Campus Conservation Nationals
In 2014, the competition involved 265,000 students at 109 colleges. Collectively they saved 2.2 million kilowatt-hours of electricity — enough to power 201 homes for a year — and kept 3 million pounds of greenhouse gases out of the atmosphere. They also conserved 476,000 gallons of water, enough to fill 1.8 million 1-liter water bottles.
The contest is co-organized by the Alliance to Save Energy, Lucid Design Group, the National Wildlife Federation and the Center for Green Schools at the U.S. Green Building Council.
UC students are being encouraged to “do it in the dark” over the next few weeks, as all nine undergraduate campuses compete to save the most energy.
It's the first time that UC campuses have gone head to head in the Campus Conservation Nationals, which runs from Feb. 16 to March 8. It challenges students, faculty and staff to reduce energy and water use. This year, 186 campuses from around the country are competing.
“Of course, we want them to conserve energy during the competition,” said Taylor McAdam, senior education associate with the Alliance to Save Energy, a co-organizer of the contest. “But Campus Conservation Nationals is about creating an awareness of conservation behavior and promoting a culture of sustainability.”
The goal is to instill habits that last long beyond the contest. Student organizers at UC campuses are promoting the contest with slogans like “Doing It in the Dark” or branding it the “Ecolympics” as a way to encourage people to think about how their actions impact the environment.
“This is the first time UC Santa Cruz has taken part in the Campus Conservation Nationals, and it’s very exciting to be going against all the other UCs in a friendly competition,” said Kristiahn Alvarado, a student coordinator of the contest at Santa Cruz.
Conservation starts at 'home'
UC campuses are competing based on energy use at the residence halls, with the exception of UC Berkeley, where the contest entrant is Mulford Hall — home to the environmental sciences department.
Through events, posters and stickers on light switches, students are encouraged to turn off lights in empty rooms, unplug unused appliances, turn off idle computers, take shorter showers and wear a sweater instead of turning on the heater.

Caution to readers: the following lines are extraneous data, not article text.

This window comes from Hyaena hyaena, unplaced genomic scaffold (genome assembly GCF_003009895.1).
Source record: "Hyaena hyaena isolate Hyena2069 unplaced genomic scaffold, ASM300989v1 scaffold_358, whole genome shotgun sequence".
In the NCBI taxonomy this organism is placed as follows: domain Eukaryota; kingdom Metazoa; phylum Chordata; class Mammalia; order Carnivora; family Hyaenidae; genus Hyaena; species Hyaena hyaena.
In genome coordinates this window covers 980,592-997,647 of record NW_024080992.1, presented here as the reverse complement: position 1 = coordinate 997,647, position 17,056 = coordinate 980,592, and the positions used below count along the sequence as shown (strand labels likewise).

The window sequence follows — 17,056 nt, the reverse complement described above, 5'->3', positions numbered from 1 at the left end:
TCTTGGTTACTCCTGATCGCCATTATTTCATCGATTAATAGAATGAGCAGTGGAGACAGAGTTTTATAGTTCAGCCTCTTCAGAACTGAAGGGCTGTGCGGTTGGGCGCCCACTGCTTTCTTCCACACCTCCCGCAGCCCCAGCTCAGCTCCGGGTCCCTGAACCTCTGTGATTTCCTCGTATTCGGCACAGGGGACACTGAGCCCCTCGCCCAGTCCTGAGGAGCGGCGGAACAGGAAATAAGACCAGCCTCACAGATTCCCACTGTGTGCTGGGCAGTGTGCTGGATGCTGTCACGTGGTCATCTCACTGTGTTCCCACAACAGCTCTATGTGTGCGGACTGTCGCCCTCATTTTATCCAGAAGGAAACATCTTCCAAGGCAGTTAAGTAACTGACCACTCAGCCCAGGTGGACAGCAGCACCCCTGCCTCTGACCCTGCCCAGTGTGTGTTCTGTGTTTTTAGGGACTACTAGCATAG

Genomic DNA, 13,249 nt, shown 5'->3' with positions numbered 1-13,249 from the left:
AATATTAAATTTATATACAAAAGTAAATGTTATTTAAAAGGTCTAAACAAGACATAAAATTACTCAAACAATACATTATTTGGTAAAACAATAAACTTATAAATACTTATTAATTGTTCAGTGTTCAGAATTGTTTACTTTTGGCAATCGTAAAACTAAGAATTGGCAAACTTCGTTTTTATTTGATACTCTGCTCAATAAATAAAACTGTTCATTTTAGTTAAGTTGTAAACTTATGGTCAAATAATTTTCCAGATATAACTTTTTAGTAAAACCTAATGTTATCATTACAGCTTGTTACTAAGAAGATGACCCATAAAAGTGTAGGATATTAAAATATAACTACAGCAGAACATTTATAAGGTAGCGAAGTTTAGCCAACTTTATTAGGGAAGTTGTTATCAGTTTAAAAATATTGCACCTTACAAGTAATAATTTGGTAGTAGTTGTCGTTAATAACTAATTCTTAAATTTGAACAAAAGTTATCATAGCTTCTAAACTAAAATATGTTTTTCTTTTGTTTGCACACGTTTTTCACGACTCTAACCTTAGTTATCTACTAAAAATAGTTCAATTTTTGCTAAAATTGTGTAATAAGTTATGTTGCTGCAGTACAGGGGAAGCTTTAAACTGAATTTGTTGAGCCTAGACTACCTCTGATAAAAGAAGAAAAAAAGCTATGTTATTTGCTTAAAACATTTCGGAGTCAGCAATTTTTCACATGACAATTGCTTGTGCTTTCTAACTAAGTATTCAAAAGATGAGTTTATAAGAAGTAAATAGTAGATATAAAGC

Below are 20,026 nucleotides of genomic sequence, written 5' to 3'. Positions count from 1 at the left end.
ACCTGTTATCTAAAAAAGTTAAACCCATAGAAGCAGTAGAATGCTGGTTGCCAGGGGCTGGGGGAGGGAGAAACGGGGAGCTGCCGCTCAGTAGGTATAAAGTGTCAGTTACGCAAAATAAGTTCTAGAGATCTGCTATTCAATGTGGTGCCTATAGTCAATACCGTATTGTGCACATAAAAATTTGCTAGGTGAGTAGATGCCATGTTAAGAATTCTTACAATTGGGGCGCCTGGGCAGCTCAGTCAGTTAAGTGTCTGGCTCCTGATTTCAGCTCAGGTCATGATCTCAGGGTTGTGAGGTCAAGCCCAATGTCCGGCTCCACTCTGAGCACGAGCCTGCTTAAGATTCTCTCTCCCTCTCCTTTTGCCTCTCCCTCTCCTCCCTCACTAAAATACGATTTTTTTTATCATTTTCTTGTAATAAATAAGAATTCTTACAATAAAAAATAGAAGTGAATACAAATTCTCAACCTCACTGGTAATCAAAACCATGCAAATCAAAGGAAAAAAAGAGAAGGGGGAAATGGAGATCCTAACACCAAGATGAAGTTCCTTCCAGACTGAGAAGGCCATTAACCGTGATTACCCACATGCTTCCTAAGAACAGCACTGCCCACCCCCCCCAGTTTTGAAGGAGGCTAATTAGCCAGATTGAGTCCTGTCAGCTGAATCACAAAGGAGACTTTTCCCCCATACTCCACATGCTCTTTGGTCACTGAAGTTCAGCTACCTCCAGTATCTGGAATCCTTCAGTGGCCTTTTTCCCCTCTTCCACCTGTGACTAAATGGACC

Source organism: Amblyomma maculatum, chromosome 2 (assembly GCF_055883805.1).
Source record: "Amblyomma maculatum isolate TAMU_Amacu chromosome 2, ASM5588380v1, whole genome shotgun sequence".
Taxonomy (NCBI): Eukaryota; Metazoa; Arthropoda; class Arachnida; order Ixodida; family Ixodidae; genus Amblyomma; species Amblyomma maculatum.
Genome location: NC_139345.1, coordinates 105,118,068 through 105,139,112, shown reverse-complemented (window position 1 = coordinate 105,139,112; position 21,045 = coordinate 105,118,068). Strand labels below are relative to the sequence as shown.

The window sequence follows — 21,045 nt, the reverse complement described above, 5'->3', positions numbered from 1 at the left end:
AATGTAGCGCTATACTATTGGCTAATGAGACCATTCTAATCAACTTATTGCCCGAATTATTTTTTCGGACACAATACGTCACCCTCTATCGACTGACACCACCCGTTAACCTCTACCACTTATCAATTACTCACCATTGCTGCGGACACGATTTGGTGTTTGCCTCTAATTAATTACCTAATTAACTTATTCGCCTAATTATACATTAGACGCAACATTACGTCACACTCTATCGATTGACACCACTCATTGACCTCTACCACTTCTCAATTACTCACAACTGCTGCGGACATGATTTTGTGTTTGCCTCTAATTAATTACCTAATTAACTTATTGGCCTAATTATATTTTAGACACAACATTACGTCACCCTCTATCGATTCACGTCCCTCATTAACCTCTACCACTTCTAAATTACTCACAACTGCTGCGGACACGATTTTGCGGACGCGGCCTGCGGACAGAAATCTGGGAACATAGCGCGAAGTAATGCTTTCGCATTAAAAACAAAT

For cash-strapped, always-hungry students, campuses also are using gift cards and pizza parties as an effective enticement to conserve.
Energy use in participating buildings is monitored via a dashboard and website provided by contest co-organizer Lucid Design Group, which allows participants to track how much energy their buildings are using and to see how they stack up against competitors.
The campuses that show the biggest percentage decline in energy use, as compared to a January baseline, will win. The grand prize: installation of customized electricity and water use dashboards in two campus buildings.
The Ecolympics at UC San Diego will pit two freshman residence halls at Muir College against each other and other campuses.
“I think if we can keep the spirit up throughout the three weeks, we can see significant savings,” said UC San Diego student Annie Paul, who is helping coordinate the contest at Muir College. “Being on a team and representing different residence halls will help.”
Powering down with pizza
At UC Berkeley, the Mulford’s Negawatt Madness will kickoff with a Powerdown Picnic for the 250 occupants of Mulford Hall’s labs, offices and classrooms.
“We’re encouraging people to power down devices that aren’t being used by having them come outside for pizza,” said student coordinator Alison Ke.
Stickers and posters will be placed near light switches, computers and lab fume hoods with reminders to turn them off when not in use.
“There are a lot of small campaigns that are being combined and put together,” Ke said. “We’re encouraging people to use stairs instead of the elevator. We’re trying to get faculty more involved.”
Student enthusiasm for environmental stewardship is nothing new at UC: Student activism has long been a central force behind UC's sustainability leadership.
Students pushed for UC’s Policy on Sustainable Practices, enacted in 2004, which has helped make UC campuses among the greenest in the nation. UC President Janet Napolitano has made sustainability one of the top priorities of her administration, spurring UC even further by establishing a 2025 deadline for the system to be carbon neutral and emit zero-net greenhouse gases.